The romance between Colin and Maggie didn't seem to have the chemistry going for it; on the other hand the true nature of Love's sacrifice for the good of another was developed by Maggie's need to make difficult decisions about whether to follow her feelings or her promises.
I learned a lot about Wake: the island, the battle, and the group of men who suffered the consequences of being there at the wrong time. Although they started out the war as civilians (they offered to join the Marines while they were being attacked and were refused), their experiences can truly be added to those of the heroes who have defended our freedom around the world.(less)
I liked it more as the story went on. The action builds up well and I wasn't able to figure out all the t...more**spoiler alert** There's a big spoiler here!
I liked it more as the story went on. The action builds up well and I wasn't able to figure out all the twists and turns until nearly the end. I was able to gain more insight into the characters as the plot thickened.
I thought the author strained a bit to build the relationship between the priest and his niece as so strong but the irony of other relationships was right on, such as the low status of Juan's wife and son after he leaves the priesthood to bring "justice" to the poor; his "freedom" from the priesthood to liberate the world's poor serves in his mind to justify his lousy treatment of women, his family and his child. Very good insight into why the Church insists that evil can't be used to bring about good.
I also agree with my friend Amy that it was too short. (less)
Not having read very many mysteries in my life I didn't expect to be so addicted to this series. I hope to read another (they *are* very fast reads) s...moreNot having read very many mysteries in my life I didn't expect to be so addicted to this series. I hope to read another (they *are* very fast reads) soon. I love the '80s and early '90s look into a convent rocked by Vatican II and the fallout among women religious almost as much as the mysteries themselves. And then there is the ever present danger that the aging Emtee Dempsey (Sister Mary Teresa) has finally lost her touch for solving the impossible and is going to publicly humiliate herself and the Order of Mary and Martha once and for all. Of course she never does and there is always a twinkle in her eye ( she certainly knows most everyone considers her on the verge of senility) and an air of patience about her as she sets about proving her solutions. (less)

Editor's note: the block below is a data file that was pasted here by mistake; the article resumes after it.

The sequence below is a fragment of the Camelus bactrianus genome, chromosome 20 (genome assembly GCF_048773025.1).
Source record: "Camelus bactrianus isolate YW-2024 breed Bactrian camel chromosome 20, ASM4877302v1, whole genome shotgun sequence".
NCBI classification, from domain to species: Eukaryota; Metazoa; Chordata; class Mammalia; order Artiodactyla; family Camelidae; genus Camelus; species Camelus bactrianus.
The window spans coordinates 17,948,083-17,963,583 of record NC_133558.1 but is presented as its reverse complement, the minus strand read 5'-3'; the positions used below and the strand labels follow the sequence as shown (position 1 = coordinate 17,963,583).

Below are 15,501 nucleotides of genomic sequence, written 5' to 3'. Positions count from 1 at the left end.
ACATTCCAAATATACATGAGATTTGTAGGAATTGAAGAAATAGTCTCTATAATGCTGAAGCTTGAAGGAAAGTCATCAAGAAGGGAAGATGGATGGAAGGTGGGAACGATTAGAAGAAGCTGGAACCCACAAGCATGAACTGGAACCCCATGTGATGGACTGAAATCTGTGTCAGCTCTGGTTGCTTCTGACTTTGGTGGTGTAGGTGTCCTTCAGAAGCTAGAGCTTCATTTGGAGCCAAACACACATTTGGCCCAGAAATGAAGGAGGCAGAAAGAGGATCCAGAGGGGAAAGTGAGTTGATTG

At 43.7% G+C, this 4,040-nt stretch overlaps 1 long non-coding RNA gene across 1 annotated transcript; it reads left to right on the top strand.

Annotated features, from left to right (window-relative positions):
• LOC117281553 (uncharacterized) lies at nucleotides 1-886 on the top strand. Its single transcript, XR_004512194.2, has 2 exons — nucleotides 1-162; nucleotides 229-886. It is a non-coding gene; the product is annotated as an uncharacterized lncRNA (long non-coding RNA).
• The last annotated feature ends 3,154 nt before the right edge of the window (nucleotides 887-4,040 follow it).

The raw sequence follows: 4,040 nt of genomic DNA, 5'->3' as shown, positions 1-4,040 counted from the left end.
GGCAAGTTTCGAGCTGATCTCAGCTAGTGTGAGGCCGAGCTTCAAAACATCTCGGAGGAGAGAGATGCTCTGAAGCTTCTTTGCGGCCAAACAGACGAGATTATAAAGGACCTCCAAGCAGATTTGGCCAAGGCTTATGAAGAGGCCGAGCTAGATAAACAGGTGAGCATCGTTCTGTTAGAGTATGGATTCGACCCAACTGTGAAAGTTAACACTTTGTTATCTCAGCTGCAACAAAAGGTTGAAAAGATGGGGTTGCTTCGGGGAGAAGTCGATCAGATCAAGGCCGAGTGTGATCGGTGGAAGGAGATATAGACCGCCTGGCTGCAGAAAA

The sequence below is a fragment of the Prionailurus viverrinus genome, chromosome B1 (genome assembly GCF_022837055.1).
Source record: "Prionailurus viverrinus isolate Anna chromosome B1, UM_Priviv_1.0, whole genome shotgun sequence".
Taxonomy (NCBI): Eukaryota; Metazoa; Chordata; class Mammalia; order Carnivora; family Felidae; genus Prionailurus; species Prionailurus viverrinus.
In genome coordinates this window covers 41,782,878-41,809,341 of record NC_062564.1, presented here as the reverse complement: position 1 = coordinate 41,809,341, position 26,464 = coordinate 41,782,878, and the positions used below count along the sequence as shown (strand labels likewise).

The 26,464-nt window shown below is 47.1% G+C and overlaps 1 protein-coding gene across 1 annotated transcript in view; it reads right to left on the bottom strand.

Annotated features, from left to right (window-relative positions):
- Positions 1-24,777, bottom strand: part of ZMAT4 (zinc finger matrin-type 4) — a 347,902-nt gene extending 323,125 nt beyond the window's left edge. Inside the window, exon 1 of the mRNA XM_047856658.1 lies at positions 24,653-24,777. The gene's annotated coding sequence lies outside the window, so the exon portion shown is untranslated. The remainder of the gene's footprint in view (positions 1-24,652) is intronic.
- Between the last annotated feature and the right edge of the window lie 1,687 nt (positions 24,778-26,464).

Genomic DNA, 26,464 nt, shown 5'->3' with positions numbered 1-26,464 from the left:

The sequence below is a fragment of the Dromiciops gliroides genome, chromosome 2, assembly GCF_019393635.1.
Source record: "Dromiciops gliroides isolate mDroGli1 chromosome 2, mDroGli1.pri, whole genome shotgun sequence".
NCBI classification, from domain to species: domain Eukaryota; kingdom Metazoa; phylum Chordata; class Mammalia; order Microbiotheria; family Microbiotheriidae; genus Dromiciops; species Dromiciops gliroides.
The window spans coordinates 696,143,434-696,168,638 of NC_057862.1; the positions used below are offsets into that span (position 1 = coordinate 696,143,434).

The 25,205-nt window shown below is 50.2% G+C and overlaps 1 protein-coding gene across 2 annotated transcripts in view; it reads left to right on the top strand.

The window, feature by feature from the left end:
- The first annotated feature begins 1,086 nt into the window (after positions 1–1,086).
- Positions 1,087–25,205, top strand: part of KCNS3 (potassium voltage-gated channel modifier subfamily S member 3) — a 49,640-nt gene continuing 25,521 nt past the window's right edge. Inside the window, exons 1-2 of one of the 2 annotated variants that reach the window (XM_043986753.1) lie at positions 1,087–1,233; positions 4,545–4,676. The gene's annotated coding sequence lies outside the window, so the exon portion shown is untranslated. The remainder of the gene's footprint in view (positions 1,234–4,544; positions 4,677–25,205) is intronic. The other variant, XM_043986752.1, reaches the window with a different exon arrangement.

Having never seen the show on which the author's success is based, I had no opinions or notions about Buddy Jr and his family. This is the story of Bu...moreHaving never seen the show on which the author's success is based, I had no opinions or notions about Buddy Jr and his family. This is the story of Buddy Sr's rise to bakery fame in America and his Sicilan Catholic family life. Buddy Sr dies when Buddy was only 19 and he needed to step in and grow up to take over the new bakery as its leader. Plenty of photos gets a star, along with all the recipes you expect. I especially appreciate the explanations of baking science that went into formulating new products and re-working old ones and the St. Joseph feast recipes which I hope to try.(less)
Great mystery writing. Monica Quill is actually Ralph McInerny who is also the author of the Fr. Dowling mystery series. I don't read many mysteries b...moreGreat mystery writing. Monica Quill is actually Ralph McInerny who is also the author of the Fr. Dowling mystery series. I don't read many mysteries but I will try to squeeze another Sister Mary Teresa (EmTee Dempsey as she is affectionately yet secretly referred to by her dwindling but faithful community) mystery into my summer reading schedule.
The characters are believable, the dialogue sounds good; not stilted or awkward, the insight into post Vatican II religious life is realistic yet hopeful without preaching. And the mystery was entertaining with a few good red herrings.(less)